I read an article noted on the ABA Journal Weekly Newsletter entitled, “Feds say 1789 law requires Apple to help government get encrypted smartphone data.” I’ve always been a proponent of individual liberty (and privacy), and I wanted to see what the government was arguing to support its case that they are entitled to snoop on everything we say or do on our smartphones.
The above article cites two further articles, one from Ars Technica’s Law & Disorder, and the other from Wall Street journal’s Digits.
In essence, the government is saying that a court can order anyone to cooperate with the government to get at data the government needs to enforce laws. The 1789 law, as amended, now reads:
28 U.S. Code § 1651 – Writs
(a) The Supreme Court and all courts established by Act of Congress may issue all writs necessary or appropriate in aid of their respective jurisdictions and agreeable to the usages and principles of law.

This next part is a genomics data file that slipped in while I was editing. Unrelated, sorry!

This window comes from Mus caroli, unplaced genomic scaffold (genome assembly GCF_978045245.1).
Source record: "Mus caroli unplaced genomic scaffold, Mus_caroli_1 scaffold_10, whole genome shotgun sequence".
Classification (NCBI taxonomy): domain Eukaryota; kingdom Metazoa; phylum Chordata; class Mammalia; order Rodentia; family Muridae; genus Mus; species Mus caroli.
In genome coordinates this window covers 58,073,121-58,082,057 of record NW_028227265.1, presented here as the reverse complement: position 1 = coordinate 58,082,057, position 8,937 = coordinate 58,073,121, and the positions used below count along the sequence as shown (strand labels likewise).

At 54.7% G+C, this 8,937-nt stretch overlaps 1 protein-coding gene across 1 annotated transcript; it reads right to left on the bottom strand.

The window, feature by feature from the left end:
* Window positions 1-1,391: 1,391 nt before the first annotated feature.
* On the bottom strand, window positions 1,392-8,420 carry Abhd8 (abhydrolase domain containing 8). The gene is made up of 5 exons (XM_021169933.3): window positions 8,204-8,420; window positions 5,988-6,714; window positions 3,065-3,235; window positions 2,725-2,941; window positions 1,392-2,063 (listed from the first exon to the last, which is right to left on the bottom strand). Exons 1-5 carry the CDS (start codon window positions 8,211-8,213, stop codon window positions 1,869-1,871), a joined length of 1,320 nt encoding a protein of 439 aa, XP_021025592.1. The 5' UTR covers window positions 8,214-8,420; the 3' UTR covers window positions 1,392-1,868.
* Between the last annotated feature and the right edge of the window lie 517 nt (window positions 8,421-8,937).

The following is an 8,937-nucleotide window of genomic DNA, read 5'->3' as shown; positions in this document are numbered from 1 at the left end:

(b) An alternative writ or rule nisi may be issued by a justice or judge of a court which has jurisdiction.
The article points out that the real purpose may be to stop technology companies from making smartphones or other devices that the government cannot get into.
The comments following the blog are outstanding. As is usually the case, many say that if the government wins this case, the “bad guys” will be the only ones left with good encryption, and the rest of us well face constant government surveillance, harassment, arrest and prosecution for things that shouldn’t be anyone else’s business. While I agree, I’ll let you decide.